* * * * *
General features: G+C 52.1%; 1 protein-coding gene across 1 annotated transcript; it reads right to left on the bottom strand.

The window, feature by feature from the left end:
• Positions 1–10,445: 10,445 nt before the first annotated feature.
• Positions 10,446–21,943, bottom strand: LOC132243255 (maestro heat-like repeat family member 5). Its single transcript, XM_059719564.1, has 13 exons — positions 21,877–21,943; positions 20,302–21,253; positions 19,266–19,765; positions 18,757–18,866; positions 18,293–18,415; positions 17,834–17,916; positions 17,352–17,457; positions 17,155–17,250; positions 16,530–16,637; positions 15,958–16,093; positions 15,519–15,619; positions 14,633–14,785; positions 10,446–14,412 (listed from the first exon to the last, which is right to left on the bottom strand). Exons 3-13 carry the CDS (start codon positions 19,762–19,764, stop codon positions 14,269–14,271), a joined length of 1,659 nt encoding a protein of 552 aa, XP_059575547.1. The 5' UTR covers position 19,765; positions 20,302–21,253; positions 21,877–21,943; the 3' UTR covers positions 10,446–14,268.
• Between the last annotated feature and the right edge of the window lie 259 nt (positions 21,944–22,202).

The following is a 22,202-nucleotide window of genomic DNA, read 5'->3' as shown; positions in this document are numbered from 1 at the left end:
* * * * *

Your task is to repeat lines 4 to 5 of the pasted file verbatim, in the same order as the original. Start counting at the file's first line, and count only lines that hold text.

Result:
• Positions 10,446–21,943, bottom strand: LOC132243255 (maestro heat-like repeat family member 5). Its single transcript, XM_059719564.1, has 13 exons — positions 21,877–21,943; positions 20,302–21,253; positions 19,266–19,765; positions 18,757–18,866; positions 18,293–18,415; positions 17,834–17,916; positions 17,352–17,457; positions 17,155–17,250; positions 16,530–16,637; positions 15,958–16,093; positions 15,519–15,619; positions 14,633–14,785; positions 10,446–14,412 (listed from the first exon to the last, which is right to left on the bottom strand). Exons 3-13 carry the CDS (start codon positions 19,762–19,764, stop codon positions 14,269–14,271), a joined length of 1,659 nt encoding a protein of 552 aa, XP_059575547.1. The 5' UTR covers position 19,765; positions 20,302–21,253; positions 21,877–21,943; the 3' UTR covers positions 10,446–14,268.
• Between the last annotated feature and the right edge of the window lie 259 nt (positions 21,944–22,202).